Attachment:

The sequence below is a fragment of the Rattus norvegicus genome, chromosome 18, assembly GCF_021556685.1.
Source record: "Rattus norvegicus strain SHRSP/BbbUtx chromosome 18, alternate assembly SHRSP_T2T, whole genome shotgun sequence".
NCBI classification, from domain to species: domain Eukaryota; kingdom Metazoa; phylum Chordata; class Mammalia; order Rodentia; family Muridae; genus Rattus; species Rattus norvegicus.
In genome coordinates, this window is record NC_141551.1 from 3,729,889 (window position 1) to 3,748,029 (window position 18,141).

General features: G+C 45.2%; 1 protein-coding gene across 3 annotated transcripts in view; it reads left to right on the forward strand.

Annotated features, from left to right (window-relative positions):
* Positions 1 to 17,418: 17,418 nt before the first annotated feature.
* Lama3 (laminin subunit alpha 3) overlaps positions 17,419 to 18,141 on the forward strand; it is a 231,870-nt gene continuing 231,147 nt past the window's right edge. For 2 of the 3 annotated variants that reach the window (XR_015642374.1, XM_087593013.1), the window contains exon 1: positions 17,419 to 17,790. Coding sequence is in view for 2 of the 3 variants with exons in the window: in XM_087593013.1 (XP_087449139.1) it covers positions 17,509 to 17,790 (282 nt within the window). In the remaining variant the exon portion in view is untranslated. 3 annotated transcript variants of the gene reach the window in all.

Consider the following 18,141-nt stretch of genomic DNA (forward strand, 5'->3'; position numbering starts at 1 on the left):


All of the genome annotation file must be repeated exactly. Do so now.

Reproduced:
The sequence below is a fragment of the Rattus norvegicus genome, chromosome 18, assembly GCF_021556685.1.
Source record: "Rattus norvegicus strain SHRSP/BbbUtx chromosome 18, alternate assembly SHRSP_T2T, whole genome shotgun sequence".
NCBI classification, from domain to species: domain Eukaryota; kingdom Metazoa; phylum Chordata; class Mammalia; order Rodentia; family Muridae; genus Rattus; species Rattus norvegicus.
In genome coordinates, this window is record NC_141551.1 from 3,729,889 (window position 1) to 3,748,029 (window position 18,141).

General features: G+C 45.2%; 1 protein-coding gene across 3 annotated transcripts in view; it reads left to right on the forward strand.

Annotated features, from left to right (window-relative positions):
* Positions 1 to 17,418: 17,418 nt before the first annotated feature.
* Lama3 (laminin subunit alpha 3) overlaps positions 17,419 to 18,141 on the forward strand; it is a 231,870-nt gene continuing 231,147 nt past the window's right edge. For 2 of the 3 annotated variants that reach the window (XR_015642374.1, XM_087593013.1), the window contains exon 1: positions 17,419 to 17,790. Coding sequence is in view for 2 of the 3 variants with exons in the window: in XM_087593013.1 (XP_087449139.1) it covers positions 17,509 to 17,790 (282 nt within the window). In the remaining variant the exon portion in view is untranslated. 3 annotated transcript variants of the gene reach the window in all.

Consider the following 18,141-nt stretch of genomic DNA (forward strand, 5'->3'; position numbering starts at 1 on the left):